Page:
Part 3: Petrol and GST: To include or not to include? The problem faced by state governments.
This post mainly focuses on state governments and their refusal to include fuels in GST circle.
Main objective of GST.
1. The foremost objective of GST was to eliminate multiple taxes charged at different levels by both Centre and States as seen in the previous article, and to replace it with one single tax. That's why the phrase "One Nation, One Tax".
2. In the earlier mechanism, Centre and States levied their share of taxes separately and earned their revenues separately. But in GST, the Centre and States agreed to come together and charge a single tax, and share the tax among themselves on a proportionate basis. rather than charging separate taxes repetitively.
3. What this means is that the states can not charge a separate tax as per their choice on products anymore, like they used to charge VAT earlier. Rather, both Centre and States will share the GST collected from people.
4. In a way, the states gave up their power to charge taxes exclusively as per their requirements and agreed to work collectively with Central Government via an integrated mechanism.
Why charge tax for petrol?
1. As mentioned in the last post, the MRP of any product that you buy, includes taxes charged by Central and State governments. And if there is a product in India that is bought by people accross the nation, day in and day out, irrespective of their religious, social, economic and geographical conditions, it is fuel (petrol).
2. From an income point of view, it is very logical for the governments to charge tax on petrol, since A. Everybody buys fuel. B. It will be a constant source of revenue for government.
3. Therefore, both Central and State government charge taxes on petrol, as it will be a very reliable source of income for both of them since whoever buys petrol, has to pay the tax.
But then why the petrol is still taxed as per old mechanism and not brought under the ambit of GST?
1. One of the main reasons for this is the refusal by state governments to do so. None of the state governments agreed to bring fuels under GST when proposed by the Central GST council and rejected the proposal unanimously.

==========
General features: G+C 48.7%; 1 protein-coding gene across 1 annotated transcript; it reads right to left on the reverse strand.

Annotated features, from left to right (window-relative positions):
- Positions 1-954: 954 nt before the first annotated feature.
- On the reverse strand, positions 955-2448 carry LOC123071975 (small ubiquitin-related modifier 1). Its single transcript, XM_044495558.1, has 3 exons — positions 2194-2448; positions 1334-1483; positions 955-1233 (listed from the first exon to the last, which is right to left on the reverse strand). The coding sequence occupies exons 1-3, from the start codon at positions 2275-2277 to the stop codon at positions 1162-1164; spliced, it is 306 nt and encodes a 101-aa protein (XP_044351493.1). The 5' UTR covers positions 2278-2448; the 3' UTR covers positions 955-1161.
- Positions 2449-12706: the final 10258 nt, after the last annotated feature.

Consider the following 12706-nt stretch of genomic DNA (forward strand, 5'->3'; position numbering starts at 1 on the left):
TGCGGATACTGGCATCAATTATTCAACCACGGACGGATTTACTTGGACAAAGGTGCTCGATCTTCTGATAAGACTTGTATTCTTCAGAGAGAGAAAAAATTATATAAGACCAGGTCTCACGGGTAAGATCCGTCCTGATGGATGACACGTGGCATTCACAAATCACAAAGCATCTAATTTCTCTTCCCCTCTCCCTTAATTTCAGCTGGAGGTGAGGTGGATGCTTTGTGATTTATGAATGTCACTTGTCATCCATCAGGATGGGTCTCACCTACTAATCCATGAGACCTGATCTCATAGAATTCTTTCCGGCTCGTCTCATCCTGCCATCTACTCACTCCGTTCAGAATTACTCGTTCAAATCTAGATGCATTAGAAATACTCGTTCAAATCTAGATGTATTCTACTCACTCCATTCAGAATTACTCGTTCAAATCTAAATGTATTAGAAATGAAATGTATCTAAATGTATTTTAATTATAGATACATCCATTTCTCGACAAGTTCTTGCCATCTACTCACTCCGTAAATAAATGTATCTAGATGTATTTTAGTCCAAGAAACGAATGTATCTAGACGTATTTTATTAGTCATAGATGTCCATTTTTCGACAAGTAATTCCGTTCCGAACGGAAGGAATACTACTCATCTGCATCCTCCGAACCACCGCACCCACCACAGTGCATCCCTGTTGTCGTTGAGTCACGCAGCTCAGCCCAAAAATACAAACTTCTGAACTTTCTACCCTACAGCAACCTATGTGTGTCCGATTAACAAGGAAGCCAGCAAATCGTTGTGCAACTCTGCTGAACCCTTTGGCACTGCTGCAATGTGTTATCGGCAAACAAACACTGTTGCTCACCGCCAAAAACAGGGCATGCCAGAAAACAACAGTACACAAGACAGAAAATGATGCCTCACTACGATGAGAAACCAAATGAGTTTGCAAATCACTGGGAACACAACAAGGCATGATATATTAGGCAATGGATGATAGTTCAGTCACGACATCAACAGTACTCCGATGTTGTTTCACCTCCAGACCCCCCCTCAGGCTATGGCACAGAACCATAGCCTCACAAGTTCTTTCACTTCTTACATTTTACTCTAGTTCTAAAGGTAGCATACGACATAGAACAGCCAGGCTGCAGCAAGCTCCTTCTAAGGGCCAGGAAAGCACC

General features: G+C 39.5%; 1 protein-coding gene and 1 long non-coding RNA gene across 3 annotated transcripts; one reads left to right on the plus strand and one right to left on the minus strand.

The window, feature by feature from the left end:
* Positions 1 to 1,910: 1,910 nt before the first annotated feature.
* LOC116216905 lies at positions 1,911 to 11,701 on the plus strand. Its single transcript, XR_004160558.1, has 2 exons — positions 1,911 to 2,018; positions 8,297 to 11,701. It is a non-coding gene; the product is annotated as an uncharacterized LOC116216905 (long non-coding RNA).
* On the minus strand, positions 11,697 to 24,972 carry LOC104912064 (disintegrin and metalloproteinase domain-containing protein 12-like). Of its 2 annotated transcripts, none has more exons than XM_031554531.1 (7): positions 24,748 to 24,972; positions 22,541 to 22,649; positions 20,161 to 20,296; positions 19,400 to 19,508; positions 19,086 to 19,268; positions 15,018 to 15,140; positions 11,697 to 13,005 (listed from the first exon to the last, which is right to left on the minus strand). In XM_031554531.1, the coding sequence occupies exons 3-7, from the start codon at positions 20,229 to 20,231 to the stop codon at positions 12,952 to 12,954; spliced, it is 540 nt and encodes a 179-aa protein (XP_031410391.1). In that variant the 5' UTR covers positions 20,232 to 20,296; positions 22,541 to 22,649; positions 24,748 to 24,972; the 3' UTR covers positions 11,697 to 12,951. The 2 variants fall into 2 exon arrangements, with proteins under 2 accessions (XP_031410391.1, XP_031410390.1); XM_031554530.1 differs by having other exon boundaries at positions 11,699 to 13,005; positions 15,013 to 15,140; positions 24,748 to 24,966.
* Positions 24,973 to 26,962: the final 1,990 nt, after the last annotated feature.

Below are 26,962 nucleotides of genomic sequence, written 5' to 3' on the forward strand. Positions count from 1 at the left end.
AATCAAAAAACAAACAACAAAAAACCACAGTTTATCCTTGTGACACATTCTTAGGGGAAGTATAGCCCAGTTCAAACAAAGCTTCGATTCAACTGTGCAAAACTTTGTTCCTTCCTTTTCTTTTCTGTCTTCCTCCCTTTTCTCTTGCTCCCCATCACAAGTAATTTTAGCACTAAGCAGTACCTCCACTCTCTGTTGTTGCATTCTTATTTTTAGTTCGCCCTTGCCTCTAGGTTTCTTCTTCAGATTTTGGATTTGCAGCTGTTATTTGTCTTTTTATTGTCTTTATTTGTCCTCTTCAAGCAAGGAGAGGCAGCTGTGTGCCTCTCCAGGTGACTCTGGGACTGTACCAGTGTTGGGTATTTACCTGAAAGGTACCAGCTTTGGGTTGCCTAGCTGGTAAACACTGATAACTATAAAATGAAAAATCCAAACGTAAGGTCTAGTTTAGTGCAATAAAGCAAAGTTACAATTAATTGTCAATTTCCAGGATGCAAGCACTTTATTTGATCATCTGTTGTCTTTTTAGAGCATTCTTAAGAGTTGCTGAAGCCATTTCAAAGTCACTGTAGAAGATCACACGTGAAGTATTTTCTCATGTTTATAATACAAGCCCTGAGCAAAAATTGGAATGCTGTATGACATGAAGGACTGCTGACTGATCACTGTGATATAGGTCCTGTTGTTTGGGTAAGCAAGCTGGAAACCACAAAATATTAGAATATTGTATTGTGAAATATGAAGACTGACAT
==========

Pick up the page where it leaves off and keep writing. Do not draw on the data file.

2. Their reason for that being, if brought under GST, the states will lose their power to charge VAT on the fuels. And VAT on fuels constitutes a major source of income for any state, that goes upto thousands of crores a month.
3. Each state in India charges VAT at a specific percentage of the petrol price, and this percentage depends on how much tax the state needs. States like Maharashtra levy VAT on petrol as high as 40%, which is the highest in the Nation. Whereas the VAT in Delhi is at around 27%. Even the communist government in Kerala charges VAT at nearly 30% to its people. Goa has one of the lowest VAT rates on petrol among the states, nearly at 16% and the lowest VAT on petrol in India is charged by Union Territory of Andaman and Nicobar at 6%.
4. Be assured, depending on which state you live in, the price you pay for petrol includes state VAT ranging from Rs. 15 to Rs. 25 per litre on any day. So, if the petrol is brought under GST, and the states are stripped off their power to charge VAT from you, the price of petrol in your state will come down by Rs. 15 to Rs. 25 immediately.
If you are living in Mumbai, where the VAT rates are the highest and petrol prices have already reached Rs. 91, if the petrol is brough under GST, the price of petrol will come down to Rs. 65 and you will save Rs. 28 !!
5. While the govt of Maharashtra will not lose Rs. 28 per litre entirely, as it will be compensated by the Centre, but a significant portion of those 28 rupees would no longer be earned by it, causing a huge loss of revenue. Moreover, the state wouldn't have total control over the tax it can levy on petrol.
6. No government can afford to lose a significant amount of its revenue from petrol, irrespective of the political party that runs the government. A lot of their schemes and projects depend on taxes from fuel, and if they loose this tax, they have no other reliable alternative that can fetch them equally big income in such a short time. All of their capital projects and populist schemes would get stalled. That's how heavily our states depend on taxes from fuels.
To sum up, I can give you the following points, which are also the reason why it has become difficult to reduce petrol price-
1. Petrol is still being taxed as per old mechanism of multiple taxation. The petrol we purchase includes Central Excise and State VAT (Not to forget the cost of Oil Companies and Commission of dealers), all of which create a huge cascading effect. Thus, inflating the price of petrol.
2. States are reluctant to give up the VAT on petrol since it's a major source of income for them, and bringing petrol under GST will cost them thousands of crores in revenue, which cannot be easily compensated by any means.
In the next post, I will bring out the Centre's role in petrol pricing. And we'll try to understand how the Centre manages its incomes and expenses.